On the idea of the three day weekend


The idea of reducing the working week raises its head again. This time it's the idea that we should have a three day weekend:

Professor John Ashton, president of the UK Faculty of Public Health, caused a stir this week by advocating a four-day working week. This would improve our mental and physical health, reduce stress and we would all "enjoy ourselves more".

One reason to bring in a four-day week is that we work the longest hours in Europe.

Sadly this is not true, we do not work the longest hours in Europe. We might work quite long hours at paid, market, work this is true. But in return we do rather less unpaid, household, labour. The net effect of this is that we have more leisure hours than much of Europe does.

And there's a good reason why this is so too: the division and specialisation of labour.By doing market work we are able to do that dividing and specialisation which, as Adam Smith pointed out, allows there to be greater productivity. Household labour can generally only be divided between the two adults in a household: obviously less efficient than being able to divide and specialise with the 7 billion in the global economy.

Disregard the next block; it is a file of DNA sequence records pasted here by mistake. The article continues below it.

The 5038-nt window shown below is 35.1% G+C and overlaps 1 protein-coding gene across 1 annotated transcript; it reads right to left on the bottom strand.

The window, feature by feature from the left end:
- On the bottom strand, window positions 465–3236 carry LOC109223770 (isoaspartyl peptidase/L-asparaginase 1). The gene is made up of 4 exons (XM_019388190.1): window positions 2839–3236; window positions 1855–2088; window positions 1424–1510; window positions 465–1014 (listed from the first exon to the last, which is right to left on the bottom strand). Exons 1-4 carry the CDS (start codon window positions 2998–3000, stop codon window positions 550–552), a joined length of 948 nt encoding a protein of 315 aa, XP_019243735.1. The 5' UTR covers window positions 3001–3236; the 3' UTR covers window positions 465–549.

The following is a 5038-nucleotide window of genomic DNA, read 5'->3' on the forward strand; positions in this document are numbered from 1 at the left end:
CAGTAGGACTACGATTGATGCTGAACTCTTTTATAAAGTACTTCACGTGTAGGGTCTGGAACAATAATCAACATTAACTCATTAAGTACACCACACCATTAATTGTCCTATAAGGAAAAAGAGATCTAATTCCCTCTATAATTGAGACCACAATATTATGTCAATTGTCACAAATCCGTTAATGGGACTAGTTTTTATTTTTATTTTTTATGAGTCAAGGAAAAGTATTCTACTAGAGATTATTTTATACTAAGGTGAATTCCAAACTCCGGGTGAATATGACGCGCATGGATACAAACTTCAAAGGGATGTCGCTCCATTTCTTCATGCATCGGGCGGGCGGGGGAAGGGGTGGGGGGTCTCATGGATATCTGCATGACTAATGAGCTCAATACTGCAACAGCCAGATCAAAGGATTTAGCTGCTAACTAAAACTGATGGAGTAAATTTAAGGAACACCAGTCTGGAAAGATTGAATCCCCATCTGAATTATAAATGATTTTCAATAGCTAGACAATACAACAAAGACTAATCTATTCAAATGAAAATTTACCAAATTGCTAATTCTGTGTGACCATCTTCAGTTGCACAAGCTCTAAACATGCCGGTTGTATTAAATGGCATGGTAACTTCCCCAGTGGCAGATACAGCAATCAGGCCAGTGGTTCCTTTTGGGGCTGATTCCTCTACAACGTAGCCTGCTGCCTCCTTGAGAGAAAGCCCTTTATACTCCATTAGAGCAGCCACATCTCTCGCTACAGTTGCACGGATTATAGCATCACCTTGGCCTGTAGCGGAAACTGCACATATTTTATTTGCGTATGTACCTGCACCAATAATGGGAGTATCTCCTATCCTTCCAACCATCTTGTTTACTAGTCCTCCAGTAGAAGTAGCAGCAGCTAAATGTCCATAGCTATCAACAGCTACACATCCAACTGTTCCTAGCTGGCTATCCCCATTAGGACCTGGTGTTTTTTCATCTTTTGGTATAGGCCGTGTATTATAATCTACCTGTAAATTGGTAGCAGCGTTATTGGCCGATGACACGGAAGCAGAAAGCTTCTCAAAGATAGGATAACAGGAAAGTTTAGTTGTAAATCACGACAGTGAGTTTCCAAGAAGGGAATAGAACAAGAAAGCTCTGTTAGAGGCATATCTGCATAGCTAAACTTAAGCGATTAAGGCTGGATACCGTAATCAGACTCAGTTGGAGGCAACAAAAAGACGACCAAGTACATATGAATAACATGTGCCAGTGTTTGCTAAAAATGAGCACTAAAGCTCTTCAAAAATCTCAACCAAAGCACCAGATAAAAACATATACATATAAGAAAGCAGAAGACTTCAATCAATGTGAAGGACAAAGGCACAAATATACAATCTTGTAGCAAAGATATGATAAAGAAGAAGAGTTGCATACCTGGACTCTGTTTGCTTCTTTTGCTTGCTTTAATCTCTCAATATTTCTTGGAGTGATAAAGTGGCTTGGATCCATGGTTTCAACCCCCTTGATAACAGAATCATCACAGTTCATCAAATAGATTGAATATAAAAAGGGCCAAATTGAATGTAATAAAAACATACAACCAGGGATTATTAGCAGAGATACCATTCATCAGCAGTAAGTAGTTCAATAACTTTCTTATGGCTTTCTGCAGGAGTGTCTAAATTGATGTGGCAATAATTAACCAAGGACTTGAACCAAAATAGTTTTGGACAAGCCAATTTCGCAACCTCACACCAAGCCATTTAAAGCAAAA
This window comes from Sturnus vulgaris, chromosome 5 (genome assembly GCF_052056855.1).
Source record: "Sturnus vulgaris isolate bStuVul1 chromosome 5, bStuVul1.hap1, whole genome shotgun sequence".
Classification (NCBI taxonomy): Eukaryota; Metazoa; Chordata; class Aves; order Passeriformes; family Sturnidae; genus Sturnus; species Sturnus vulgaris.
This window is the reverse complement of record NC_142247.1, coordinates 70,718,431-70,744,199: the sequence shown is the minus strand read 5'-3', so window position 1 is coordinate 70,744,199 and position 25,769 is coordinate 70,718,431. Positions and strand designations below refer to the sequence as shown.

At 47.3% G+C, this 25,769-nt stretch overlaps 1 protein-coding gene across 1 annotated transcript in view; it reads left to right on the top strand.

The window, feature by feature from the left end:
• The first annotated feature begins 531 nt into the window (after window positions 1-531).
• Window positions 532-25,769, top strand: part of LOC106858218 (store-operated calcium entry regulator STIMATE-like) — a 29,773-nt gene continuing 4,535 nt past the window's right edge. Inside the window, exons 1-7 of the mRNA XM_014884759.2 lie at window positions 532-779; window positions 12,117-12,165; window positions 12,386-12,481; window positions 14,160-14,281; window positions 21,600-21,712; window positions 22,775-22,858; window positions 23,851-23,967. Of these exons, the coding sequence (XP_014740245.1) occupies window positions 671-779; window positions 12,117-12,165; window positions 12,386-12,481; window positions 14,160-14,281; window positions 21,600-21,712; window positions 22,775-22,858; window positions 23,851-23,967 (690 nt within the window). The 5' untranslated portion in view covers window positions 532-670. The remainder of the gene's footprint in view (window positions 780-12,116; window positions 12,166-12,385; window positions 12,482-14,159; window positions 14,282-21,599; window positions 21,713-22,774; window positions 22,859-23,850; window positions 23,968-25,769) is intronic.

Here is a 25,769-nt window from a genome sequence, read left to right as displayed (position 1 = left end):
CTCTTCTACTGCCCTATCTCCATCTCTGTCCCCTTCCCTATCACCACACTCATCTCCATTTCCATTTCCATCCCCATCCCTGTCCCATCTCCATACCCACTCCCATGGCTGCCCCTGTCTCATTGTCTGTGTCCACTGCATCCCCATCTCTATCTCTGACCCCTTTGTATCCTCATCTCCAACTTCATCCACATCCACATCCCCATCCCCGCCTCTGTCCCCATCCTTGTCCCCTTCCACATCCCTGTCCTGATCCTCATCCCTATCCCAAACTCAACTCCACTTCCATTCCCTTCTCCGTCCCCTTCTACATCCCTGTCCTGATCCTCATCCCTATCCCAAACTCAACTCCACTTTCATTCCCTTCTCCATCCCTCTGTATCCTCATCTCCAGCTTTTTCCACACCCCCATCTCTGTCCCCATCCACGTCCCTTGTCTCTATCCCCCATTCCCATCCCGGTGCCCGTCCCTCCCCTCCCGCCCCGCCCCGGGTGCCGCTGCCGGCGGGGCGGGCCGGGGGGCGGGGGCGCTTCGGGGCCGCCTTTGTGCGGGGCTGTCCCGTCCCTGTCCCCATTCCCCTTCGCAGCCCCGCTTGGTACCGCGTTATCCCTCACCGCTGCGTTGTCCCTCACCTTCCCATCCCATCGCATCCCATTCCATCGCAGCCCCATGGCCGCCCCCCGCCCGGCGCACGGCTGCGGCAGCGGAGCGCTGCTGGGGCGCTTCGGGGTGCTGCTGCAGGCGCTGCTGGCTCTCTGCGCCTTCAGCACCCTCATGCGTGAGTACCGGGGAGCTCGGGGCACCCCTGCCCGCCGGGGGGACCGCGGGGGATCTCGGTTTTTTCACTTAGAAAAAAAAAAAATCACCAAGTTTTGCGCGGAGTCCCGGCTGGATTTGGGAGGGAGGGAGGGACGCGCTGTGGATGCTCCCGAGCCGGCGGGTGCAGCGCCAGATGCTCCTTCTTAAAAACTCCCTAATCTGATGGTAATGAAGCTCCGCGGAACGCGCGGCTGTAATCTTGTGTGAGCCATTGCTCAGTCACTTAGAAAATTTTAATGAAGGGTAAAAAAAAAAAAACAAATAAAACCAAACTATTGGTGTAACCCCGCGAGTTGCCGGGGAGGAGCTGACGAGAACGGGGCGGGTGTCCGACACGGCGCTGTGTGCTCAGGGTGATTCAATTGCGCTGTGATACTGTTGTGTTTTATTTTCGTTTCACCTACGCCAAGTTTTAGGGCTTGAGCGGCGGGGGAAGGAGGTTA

By organising ourselves so that we do more market work and then purchase in more of that household labour (in the form of drip dry shirts, washing machines, vacuum cleaners, microwaves, prepared food and so on) we are thus able to have a higher standard of living while also enjoying more leisure.

We have also been doing more of this as the decades pass. Leisure hours continue to rise as household labour hours drop away.

But let's imagine that we really do want to increase the days spent in leisure as a matter of public policy rather than as a matter of personal choice. The obvious solution is to nationalise the power industry again, put the unions in charge of it and then get Heath back into No 10. We all had four day weekends back then and that worked out really well, didn't it?